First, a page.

"Tips" in apps like goCab would be more accurately described as "bribe" or "bounty".

I only tip to suit the local social conventions.

And now let us resume the rest of the newest debate thread on tipping, a topic which is up there with the Anthology of World Topics which could start a world war......
 

DC3

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Nothing, zero, zilch. They get paid well and the service is rarely up to that in the US. Just don't do it.


Getting a bit O/T here, but now that USA tipping has come up, yes, the wages in the USA are generally very poor, especially in the hospitality industry, compared to ours.

USA Wages.jpg



Some workers don't even receive the minimum Federal wage, of $ 7.25 per hour, and they might only be required for four hours on the night.

That's right, it's not $17.00 or $27.00 per hour, and a few States have even lower levels than $7.25 per hour, and they can get split shifts with no guarantee of actual hours to be worked.

How many in Australia could survive on the minimum USA wage? Not me that's for sure.

Also, the IRS deems that the worker has received a certain amount in tips, which is assessable as income.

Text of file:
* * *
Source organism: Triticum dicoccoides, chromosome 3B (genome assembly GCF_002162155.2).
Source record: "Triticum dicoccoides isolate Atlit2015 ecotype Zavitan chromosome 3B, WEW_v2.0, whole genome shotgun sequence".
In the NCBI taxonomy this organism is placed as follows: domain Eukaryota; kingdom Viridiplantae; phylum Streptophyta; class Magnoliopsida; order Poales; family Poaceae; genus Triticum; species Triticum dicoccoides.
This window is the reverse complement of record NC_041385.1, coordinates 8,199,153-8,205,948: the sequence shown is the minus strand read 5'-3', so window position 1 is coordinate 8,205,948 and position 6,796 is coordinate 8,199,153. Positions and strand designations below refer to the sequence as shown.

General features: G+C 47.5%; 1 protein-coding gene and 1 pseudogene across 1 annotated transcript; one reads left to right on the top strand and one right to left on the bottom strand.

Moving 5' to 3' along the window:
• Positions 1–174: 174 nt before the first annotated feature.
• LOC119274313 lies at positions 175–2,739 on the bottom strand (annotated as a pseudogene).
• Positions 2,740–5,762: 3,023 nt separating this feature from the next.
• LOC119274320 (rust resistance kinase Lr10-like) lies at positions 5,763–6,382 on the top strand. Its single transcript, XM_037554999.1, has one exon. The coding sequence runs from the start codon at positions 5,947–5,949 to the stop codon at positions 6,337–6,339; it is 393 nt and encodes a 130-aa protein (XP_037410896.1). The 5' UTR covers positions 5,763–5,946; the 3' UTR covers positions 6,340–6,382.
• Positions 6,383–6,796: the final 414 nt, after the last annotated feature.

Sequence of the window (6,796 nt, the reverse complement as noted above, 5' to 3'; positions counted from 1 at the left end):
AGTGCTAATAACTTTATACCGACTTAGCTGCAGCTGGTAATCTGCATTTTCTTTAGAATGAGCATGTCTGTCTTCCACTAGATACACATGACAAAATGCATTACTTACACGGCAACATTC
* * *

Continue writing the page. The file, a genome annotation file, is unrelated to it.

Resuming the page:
Regarding service in restaurants, Australia generally needs a awake. When was that last time that ice water arrived as you sat down, the food options on offer was fully and expertly explained, the wait-person had all right answers and drinks were never empty?

I've pretty much always found that most of the Yanks were right on the ball. If for no other reason that to get those tips.

If it's an allround poor experience and you aren't suitably impressed, it's a different matter.

Of a number of trips to the USA, there would only have been several average experiences in restaurants.
 

anat0l

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When was that last time that ice water arrived as you sat down, the food options on offer was fully and expertly explained, the wait-person had all right answers and drinks were never empty?